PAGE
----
Tomlinson to retire with the Chargers


Tomlinson to retire with the Chargers

LaDainian Tomlinson's time in the NFL is up. One week away from his 33rd birthday, the free-agent running back has not found any suitors to play the 2012 season and he will now sign with the San Diego Chargers on a one-day contract to officially retire with the team that drafted him.

The Chargers will hold a press conference at 11 a.m. on Monday to announce Tomlinson's retirement.

It won't be a teary goodbye to LT here in New England. Over the course of his 11-year career -- nine with the Bolts and two with the Jets -- Tomlinson has been one of the Patriots' greatest rivals. Here's a rundown of how LT's relationship with the Pats has shaken out:

Patriots beat Tomlinson's Chargers in the 2007 Divisional round, 24-21. LT became so angry that he had to be restrained when he saw Patriots players dancing on the Chargers' midfield logo. The dance was done to mock then-Chargers linebacker Shawne Merriman's "Lights Out" dance.

"I would never react in that way. I was very upset," Tomlinson said after the game. "That is disrespectful. They showed no class and maybe that comes from the head coach."

In 2008, New England beat LT and the Bolts, 21-12, to advance to their fourth Super Bowl in seven years. Tomlinson was injured for the game and carried the ball just twice. He famously hung on the sidelines wearing a parka and a helmet for most of the game.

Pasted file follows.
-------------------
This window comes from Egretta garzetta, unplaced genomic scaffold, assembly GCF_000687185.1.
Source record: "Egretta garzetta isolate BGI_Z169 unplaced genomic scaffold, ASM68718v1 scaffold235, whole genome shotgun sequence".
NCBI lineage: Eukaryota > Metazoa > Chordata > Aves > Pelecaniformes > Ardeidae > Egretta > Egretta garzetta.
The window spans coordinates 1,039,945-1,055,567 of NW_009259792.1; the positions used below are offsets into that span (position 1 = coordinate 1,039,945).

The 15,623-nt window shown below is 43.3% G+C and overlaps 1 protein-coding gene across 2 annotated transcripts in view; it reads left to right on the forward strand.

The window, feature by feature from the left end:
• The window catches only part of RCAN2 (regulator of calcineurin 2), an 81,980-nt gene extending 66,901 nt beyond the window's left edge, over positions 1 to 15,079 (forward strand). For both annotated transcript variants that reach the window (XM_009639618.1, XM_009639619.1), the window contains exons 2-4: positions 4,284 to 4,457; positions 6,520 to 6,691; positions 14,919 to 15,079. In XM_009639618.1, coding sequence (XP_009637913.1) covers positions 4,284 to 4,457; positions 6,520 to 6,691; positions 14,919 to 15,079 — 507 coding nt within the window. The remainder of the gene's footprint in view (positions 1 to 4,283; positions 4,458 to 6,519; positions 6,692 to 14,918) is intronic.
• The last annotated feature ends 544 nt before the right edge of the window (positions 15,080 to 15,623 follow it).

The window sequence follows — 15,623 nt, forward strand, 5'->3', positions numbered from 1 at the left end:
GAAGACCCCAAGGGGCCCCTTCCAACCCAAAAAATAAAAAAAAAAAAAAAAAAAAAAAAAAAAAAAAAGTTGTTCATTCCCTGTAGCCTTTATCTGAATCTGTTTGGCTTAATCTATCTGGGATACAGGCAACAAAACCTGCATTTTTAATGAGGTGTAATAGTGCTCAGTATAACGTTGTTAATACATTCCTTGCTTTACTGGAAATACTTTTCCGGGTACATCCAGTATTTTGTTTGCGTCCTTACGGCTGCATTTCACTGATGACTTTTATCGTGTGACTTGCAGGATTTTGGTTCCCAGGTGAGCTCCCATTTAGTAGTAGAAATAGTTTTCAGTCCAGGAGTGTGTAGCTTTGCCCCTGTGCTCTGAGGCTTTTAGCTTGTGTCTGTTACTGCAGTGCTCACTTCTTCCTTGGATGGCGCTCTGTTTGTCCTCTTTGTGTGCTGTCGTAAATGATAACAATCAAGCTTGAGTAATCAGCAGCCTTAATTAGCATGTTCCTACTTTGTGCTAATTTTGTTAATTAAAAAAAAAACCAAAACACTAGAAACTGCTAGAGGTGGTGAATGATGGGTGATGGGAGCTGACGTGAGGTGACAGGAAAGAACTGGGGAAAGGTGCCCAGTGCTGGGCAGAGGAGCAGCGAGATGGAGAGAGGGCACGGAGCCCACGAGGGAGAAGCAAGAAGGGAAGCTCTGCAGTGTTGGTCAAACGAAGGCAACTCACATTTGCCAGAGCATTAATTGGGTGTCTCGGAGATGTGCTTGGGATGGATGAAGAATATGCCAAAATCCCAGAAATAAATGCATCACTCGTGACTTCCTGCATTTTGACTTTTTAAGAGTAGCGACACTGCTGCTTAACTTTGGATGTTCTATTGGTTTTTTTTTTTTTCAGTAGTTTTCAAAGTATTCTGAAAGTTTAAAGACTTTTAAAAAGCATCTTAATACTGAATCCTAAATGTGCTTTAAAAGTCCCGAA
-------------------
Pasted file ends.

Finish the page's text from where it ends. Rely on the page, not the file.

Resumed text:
In 2011, Tomlinson got some measure of redemption. He caught a touchdown from Jets quarterback Mark Sanchez as New York came into Foxboro to win the Divisional Playoff game with the Pats, 28-21.

Tomlinson visited the Dan Patrick Show in the days leading up to Super Bowl XLVI and was asked if he still hates the Patriots.

"I don't hate them," Tomlinson said. "When we were between those lines, they were the team that always kept my teams from getting to where we wanted to go and win a championship."

Hypothetically, could he ever put aside the hate to sign a deal with the Patriots?

"I think that would be ... uh ... that would be ... obviously I would be tempted because Tom Brady's there and I would love to play with him," Tomlinson told Patrick. "I just think probably at this point it would be a stretch."

Tomlinson leaves the NFL as one of the greatest backs in the history of the game and very likely a first-ballot Hall of Famer. He's fifth all time in rushing yards, second in rushing touchdowns and he set the single-season record for rushing TDs with 28 in 2006.

The only thing missing from his long list of achievements in the league is a Super Bowl title. For that, in part, he has the Patriots to thank.

NFLPA tells rookies to be like Rob Gronkowski

NFLPA tells rookies to be like Rob Gronkowski

Rob Gronkowski is a model citizen in the NFL. In fact, the NFL Players Association is advising rookies to be more like Gronk, according to The Boston Globe

The New England Patriots tight end has developed a name for himself on and off the football field. With that attention comes branding. And at the NFLPA Rookie Premiere from May 18 to 20, the NFLPA encouraged rookies to develop their own brand -- much like Gronkowski.

“Some people think he’s just this extension of a frat boy, and that it’s sort of accidental,” Ahmad Nassar said, via The Globe. Nassar is the president of NFL Players Inc., the for-profit subsidiary of the NFLPA. “And that’s wrong. It’s not accidental, it’s very purposeful. So the message there is, really good branding is where you don’t even feel it. You think, ‘Oh, that’s just Gronk being Gronk.’ Actually, that’s his brand, but it’s so good and so ingrained and so authentic, you don’t even know it’s a brand or think it.”